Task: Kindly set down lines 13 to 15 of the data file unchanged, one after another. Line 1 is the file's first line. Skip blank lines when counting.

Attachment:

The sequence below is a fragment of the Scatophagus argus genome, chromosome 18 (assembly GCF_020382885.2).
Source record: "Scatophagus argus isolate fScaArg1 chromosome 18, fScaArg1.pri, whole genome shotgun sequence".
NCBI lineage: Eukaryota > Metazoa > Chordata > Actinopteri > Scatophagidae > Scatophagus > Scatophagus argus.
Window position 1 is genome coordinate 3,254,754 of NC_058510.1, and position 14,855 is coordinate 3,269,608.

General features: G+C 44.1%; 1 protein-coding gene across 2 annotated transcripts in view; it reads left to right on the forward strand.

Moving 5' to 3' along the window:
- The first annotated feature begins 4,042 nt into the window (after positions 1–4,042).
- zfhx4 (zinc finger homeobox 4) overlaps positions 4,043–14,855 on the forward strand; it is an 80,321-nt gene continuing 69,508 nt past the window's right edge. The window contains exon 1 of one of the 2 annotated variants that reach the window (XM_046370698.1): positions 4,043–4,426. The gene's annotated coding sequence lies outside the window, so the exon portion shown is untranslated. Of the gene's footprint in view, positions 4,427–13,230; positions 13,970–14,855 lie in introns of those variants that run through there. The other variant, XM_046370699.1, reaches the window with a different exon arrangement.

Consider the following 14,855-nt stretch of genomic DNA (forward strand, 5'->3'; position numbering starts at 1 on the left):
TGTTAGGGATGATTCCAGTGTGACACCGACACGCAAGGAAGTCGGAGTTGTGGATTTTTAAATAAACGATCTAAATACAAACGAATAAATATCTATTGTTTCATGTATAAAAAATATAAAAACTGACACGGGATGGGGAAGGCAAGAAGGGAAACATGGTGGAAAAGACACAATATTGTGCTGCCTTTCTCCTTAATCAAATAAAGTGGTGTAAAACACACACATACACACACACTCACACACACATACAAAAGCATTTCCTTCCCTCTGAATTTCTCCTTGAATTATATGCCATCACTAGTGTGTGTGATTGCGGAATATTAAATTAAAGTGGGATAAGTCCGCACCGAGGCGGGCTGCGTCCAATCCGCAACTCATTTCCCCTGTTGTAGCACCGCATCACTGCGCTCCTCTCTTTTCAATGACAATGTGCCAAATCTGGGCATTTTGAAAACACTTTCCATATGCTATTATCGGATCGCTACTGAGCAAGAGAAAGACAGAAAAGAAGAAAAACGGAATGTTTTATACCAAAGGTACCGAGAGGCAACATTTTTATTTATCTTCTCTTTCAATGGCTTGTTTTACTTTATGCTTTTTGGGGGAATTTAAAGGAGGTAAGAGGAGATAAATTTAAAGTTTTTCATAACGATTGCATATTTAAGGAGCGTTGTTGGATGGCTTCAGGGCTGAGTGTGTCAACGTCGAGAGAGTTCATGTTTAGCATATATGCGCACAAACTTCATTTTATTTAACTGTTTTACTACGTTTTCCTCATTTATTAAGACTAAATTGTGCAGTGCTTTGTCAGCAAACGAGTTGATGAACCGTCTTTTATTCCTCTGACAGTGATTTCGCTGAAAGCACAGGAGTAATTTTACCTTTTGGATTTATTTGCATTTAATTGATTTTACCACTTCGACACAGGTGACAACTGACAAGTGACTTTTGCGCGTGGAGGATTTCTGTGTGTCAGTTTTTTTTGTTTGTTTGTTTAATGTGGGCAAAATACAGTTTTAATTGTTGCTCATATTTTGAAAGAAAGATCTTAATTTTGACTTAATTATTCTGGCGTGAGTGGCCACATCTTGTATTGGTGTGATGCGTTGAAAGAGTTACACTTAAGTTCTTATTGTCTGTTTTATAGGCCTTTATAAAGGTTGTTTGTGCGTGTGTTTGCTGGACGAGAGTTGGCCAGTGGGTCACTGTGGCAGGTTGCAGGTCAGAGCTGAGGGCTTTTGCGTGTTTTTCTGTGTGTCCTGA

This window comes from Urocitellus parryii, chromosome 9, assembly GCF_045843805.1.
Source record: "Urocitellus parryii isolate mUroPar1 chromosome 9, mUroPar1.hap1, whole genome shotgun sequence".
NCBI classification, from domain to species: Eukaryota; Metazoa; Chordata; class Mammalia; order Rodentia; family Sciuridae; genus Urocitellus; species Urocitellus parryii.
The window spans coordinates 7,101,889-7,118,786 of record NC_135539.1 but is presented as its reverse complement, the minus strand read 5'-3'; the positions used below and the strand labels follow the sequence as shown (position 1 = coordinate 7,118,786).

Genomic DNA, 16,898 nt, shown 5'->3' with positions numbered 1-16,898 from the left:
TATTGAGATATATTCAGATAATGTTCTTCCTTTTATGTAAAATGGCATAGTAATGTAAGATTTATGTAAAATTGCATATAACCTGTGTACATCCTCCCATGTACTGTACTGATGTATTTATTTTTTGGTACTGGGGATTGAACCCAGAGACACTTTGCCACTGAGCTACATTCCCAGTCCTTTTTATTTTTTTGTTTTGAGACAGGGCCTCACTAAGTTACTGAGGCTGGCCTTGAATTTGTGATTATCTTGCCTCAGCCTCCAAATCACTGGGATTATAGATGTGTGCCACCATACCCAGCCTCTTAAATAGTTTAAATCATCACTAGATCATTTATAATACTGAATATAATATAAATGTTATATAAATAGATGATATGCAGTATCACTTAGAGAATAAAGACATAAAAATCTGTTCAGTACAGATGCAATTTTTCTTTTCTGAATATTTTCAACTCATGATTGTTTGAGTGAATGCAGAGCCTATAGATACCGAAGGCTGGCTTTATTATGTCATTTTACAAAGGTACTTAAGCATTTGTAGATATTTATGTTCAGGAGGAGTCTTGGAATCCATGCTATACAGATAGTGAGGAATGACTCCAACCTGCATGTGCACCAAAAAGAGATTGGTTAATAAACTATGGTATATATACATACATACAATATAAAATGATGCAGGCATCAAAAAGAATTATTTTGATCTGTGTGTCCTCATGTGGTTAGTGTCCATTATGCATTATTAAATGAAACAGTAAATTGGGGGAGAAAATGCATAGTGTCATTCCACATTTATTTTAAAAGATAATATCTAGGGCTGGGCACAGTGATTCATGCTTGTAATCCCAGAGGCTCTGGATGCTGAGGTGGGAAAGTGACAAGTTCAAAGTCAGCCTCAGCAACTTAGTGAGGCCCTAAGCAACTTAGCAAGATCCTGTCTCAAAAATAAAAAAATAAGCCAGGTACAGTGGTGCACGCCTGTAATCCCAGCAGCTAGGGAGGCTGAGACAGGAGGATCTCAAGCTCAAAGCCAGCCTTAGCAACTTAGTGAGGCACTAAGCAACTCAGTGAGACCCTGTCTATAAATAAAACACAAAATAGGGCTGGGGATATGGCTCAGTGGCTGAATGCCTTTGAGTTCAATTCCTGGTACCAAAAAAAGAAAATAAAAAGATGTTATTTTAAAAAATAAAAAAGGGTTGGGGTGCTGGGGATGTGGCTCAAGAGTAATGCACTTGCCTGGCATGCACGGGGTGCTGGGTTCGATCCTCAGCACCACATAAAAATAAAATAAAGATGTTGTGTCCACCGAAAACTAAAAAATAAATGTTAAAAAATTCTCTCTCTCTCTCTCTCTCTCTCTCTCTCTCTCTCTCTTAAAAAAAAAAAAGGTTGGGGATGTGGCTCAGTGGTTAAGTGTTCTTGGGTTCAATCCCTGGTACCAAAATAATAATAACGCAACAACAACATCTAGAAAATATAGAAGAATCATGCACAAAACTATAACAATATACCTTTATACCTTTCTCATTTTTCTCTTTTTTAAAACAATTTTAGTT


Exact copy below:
NCBI classification, from domain to species: Eukaryota; Metazoa; Chordata; class Mammalia; order Rodentia; family Sciuridae; genus Urocitellus; species Urocitellus parryii.
The window spans coordinates 7,101,889-7,118,786 of record NC_135539.1 but is presented as its reverse complement, the minus strand read 5'-3'; the positions used below and the strand labels follow the sequence as shown (position 1 = coordinate 7,118,786).

Genomic DNA, 16,898 nt, shown 5'->3' with positions numbered 1-16,898 from the left: